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Commonwealth body woos tech majors to set up shop in Uganda

Commonwealth body woos tech majors to set up shop in Uganda
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First Published: Fri, Mar 23 2007. 12 38 AM IST
Updated: Fri, Mar 23 2007. 12 38 AM IST
The Commonwealth Business Council (CBC), which works at stimulating investment flows in developing member countries, is in talks with Indian software service companies such as Tata Consulting Services, Satyam Computer Services, and Cognizant to set up their software, research and development units in a proposed tech park at Uganda’s capital Kampala.
In an ambitious effort to replicate India’s booming tech services story in Africa, CBC is lobbying ministers and business leaders in India to enable a private sector-led, government-facilitated growth that will provide Indian companies access to a large talent pool in Uganda and tax-cuts, and turn Africa into a destination for software investments.
“Uganda has a highly literate population, and a knowledgeable and skilled workforce which can be used like in India to turn Uganda into the Bangalore of Africa,” said Mohan Kaul, director-general of CBC, that was set up by the Commonwealth Heads of Government in 1997 and represents 53 countries.
TCS declined to divulge its plans. “We cannot comment on specific plans, but we are always open to new opportunities and markets that will help expand our operations,” said TCS spokesman Pradipta Bagchi.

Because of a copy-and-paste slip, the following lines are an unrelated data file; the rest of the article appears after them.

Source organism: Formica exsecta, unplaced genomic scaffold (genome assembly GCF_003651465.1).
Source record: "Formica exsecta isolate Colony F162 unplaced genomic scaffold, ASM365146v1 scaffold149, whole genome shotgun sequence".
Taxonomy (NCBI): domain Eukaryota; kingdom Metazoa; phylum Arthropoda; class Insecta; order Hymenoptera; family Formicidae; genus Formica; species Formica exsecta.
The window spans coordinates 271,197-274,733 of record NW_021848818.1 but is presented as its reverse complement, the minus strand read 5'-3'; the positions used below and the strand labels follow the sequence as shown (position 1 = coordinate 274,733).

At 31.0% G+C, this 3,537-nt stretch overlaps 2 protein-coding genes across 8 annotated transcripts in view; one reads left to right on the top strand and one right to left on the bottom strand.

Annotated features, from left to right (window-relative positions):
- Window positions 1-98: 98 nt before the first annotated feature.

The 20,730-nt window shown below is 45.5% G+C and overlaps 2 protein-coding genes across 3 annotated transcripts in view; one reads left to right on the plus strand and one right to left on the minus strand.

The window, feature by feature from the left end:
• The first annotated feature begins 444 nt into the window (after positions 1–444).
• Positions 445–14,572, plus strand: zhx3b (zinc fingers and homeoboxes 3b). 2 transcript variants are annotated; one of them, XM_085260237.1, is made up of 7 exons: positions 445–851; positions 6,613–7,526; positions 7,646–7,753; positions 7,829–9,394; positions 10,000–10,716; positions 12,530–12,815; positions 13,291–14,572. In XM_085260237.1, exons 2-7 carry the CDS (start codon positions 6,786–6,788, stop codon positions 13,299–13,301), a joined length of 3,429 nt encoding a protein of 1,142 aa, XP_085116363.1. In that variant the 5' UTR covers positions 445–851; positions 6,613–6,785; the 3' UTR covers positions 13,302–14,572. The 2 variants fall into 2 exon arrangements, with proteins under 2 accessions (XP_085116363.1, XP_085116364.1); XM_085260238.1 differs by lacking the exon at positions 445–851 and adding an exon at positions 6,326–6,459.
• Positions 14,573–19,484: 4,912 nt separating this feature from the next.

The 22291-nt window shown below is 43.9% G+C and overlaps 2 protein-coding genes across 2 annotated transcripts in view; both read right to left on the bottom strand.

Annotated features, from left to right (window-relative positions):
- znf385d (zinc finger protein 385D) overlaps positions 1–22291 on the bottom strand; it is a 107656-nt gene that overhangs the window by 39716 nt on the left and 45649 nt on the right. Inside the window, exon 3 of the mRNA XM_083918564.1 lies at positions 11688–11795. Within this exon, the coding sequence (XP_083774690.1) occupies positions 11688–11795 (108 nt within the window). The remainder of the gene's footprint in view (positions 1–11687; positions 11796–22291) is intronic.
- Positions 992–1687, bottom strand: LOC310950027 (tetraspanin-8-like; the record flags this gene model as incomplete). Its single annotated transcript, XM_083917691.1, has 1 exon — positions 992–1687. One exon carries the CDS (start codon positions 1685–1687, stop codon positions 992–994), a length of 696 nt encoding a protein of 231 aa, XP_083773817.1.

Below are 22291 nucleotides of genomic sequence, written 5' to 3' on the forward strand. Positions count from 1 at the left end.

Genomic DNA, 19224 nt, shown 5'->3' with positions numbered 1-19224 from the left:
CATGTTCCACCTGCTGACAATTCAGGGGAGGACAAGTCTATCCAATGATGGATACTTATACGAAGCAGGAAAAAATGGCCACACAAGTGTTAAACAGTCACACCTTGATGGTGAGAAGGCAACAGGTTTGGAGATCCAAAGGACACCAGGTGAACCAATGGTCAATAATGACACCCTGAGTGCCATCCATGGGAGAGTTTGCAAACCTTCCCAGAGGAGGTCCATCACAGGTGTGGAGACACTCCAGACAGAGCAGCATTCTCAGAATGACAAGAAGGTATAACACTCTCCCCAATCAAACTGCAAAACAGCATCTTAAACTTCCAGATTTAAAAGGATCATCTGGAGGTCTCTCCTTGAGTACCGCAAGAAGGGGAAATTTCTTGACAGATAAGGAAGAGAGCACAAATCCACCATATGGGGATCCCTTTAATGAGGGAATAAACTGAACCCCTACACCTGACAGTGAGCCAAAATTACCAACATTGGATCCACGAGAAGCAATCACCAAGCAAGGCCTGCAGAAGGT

Cognizant denied interest in Uganda as of now. “Africa is not the place that we are targeting now and our focus primarily is on the US, Europe, China and India. Our next expansion will be in Eastern Europe, not Africa,” said Ram Kumar, spokesperson for Cognizant India.
Satyam, which has operations in Cape Town, South Africa, also denied any plans. “Our centre in Egypt covers the business in Africa,” Virendra Agarwal, Satyam’s senior vice president for Asia Pacific, Middle East, India and Africa.
Uganda, with a total population of 28.3 million, has a 70% literacy rate; nearly 85% of its population speaks English. It has the potential for $200 million in annual exports of information technology and back office services and can employ about 12,000. While India has begun to charge a minimum alternate tax of 11.3% from software companies, Uganda is offering a 100% tax holiday to lure tech companies there.
The tech park will be spread across an area of 7,000 acres in Kampala and will cost about $20 million, Kaul said. He expects to have the park inaugurated in November.
Kaul, based in London, is in India to participate in Commonwealth Connects 2007, a two-day technology event focusing on increasing computer and telecom penetration in poor nations primarily through public-private cooperation, that begins in New Delhi on Friday.
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First Published: Fri, Mar 23 2007. 12 38 AM IST
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